One simple practice will help you maintain your mental health and joy during the COVID-19 days.
Yesterday, I read a Gallup survey that said 14% say they are “happy” right now. Another 11% rate themselves as “somewhat happy.” This is the lowest level of happiness ever recorded by the folks at Gallup.
As a church leader, your #1 job is to lead yourself. If you’re not joyful and healthy, you’ll have a hard time helping others.
To perform at my highest level, I need to make sure my emotional, spiritual, and physical “tanks” are as close to full as possible.
What is a Tank Filling List?
Every December, during my annual personal review, I update what I call “My Tank-Filling List.” I write down the top 10-20 things that fill my emotional tank. Then, I write down the 3-4 things that drain my emotional tank.
Ministry, by nature, is draining. Jesus regularly recharged through prayer, retreats and walking, to make sure He was at His best. We must too.
I use my list to remind me of what I must do to keep in good emotional shape. When I’m feeling drained, I practice a few of my tank-fillers to fill me back up.
This year’s list included 17 tank-fillers. Things like:
- Spending time with God
- Action/Adventure movies
- Feeling in shape
- Teaching in new settings
- Meeting new people
I reviewed my list this morning. Because of the pandemic, I am not able to practice 10 of my 17 tank-filling habits. This explains why I’m one of those in Gallop’s “somewhat happy,” category. My tank may not be empty, but it’s definitely depleted.
How to Adjust a Tank Filling List during the Pandemic
What am I doing about this?
- I’m updating my list. An hour ago, I added five new fillers I can practice during these coronavirus days. These might not be as potent for me as my top 17. But adding even a little is better than continuing on the path of depletion.
- I’ve devised plans to overcome the obstacles that have been keeping me from practicing three of my tank-fillers.
In Luke 8, Jesus was on His way to heal Jairus’ daughter. A woman in need of healing snuck up behind Him and touched the wing of His cloak, which instantly healed her.
Jesus immediately knew what had happened. “Someone touched me; I know that power has gone out from me” (Luke 8:46). Though He had done nothing active, power had gone out of Him.
Power flows in every act of ministry. Which means that long-term ministry requires regular replenishment on your part.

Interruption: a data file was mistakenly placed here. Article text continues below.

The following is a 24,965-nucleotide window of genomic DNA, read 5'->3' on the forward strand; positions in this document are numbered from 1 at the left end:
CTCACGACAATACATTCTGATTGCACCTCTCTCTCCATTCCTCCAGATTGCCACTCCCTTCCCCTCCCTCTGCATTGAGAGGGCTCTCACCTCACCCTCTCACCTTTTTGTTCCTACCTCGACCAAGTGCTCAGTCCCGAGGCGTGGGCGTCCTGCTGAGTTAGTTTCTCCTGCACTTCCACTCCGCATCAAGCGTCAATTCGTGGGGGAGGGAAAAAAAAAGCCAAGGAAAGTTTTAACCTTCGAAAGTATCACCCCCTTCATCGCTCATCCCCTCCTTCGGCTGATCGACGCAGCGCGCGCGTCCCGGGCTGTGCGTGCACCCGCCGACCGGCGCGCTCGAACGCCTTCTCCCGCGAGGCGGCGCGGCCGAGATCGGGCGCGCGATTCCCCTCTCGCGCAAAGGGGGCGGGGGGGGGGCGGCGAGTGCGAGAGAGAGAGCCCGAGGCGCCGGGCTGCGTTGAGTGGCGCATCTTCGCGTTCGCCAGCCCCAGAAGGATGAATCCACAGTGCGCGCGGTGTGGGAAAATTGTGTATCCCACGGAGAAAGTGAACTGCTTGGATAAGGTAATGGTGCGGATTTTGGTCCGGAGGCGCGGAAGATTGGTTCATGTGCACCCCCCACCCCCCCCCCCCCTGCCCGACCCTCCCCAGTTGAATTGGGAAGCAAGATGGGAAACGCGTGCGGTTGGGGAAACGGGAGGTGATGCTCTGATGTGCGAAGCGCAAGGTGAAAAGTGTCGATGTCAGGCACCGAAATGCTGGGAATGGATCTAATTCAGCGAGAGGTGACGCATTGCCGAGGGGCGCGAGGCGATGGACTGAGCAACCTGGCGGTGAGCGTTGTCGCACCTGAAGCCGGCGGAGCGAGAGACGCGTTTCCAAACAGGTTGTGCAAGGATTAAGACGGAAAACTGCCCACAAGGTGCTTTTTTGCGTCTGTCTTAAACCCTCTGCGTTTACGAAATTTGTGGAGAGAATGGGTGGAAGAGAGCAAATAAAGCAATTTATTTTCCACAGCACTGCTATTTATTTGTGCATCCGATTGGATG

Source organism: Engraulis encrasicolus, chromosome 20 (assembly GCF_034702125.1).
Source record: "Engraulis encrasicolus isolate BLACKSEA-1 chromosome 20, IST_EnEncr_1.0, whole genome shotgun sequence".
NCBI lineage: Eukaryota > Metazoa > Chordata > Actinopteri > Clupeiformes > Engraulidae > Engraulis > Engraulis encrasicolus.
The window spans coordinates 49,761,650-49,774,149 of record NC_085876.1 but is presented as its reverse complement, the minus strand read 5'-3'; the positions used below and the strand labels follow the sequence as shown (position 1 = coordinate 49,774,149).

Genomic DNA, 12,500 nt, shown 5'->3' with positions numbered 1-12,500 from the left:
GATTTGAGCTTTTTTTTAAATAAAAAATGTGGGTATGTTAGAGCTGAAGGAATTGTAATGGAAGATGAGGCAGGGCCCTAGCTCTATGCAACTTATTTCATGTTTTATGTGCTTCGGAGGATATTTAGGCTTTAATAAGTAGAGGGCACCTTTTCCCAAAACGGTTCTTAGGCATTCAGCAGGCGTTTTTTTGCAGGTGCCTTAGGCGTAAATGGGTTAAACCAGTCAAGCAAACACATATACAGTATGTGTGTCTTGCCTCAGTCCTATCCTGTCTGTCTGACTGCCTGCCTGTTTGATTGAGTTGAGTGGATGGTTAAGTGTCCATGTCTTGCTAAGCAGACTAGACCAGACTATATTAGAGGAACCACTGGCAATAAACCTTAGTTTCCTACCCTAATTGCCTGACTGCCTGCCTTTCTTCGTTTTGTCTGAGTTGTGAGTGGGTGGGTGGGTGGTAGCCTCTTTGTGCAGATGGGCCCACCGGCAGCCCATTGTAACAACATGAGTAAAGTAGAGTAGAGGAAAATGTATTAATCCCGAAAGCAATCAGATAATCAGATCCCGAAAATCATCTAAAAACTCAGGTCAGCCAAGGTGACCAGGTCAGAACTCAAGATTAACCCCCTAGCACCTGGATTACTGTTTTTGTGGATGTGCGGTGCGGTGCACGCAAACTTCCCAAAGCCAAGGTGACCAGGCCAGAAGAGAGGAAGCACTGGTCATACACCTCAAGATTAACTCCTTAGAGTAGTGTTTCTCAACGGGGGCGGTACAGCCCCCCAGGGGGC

How to Make your Own Tank Filling List
If you’ve never thought about what fills you up, what causes you to get up every morning saying, “I’m looking forward to serving the Lord today, this might be a good time to create a Tank-Filling List.
Start with a blank piece of paper. Write “What energizes me?” at the top, then jot down as many things as you think of that bring you joy, give you delight, or cause you to want to do more.
Usually, I narrow my list so that I’m concentrating on doing the most efficient joy-bringers. But most of us aren’t able to do the things at the tiptop of our lists right now. So make your list longer.
If “going to a concert” ranks first on your list, you might have to substitute four or five lesser things to compensate.
Once you’ve got a list of 15-25 items, arrange them in order, starting with the most refreshing.
Now, put that list somewhere you can see it, and start practicing. What will you do today to fill your tank just a little bit? What will you do tomorrow? Next week?
One of the items on my list is “travel that includes history or exposure to new things.” I can’t do that now. But I’ve scheduled a trip to trace Paul’s journeys in Acts 13-18 for next spring. Having it out there gives me something to look forward to.
It’s important to do things that bring you joy. The fruit of the Spirit is joy (Galatians 5:22). Your joy will bring joy to others. In order to bring it, you’ve got to have it.
Your tank might not get topped-off for a few more months yet. But push it above half-full.
“The joy of the Lord is your strength” (Nehemiah 8:10). Now go get some!
Get the free “Tank Filling Worksheet” from my Pastor’s Personal Toolbox. Then, make your own tank filling list to maintain your health and joy — pandemic or not.
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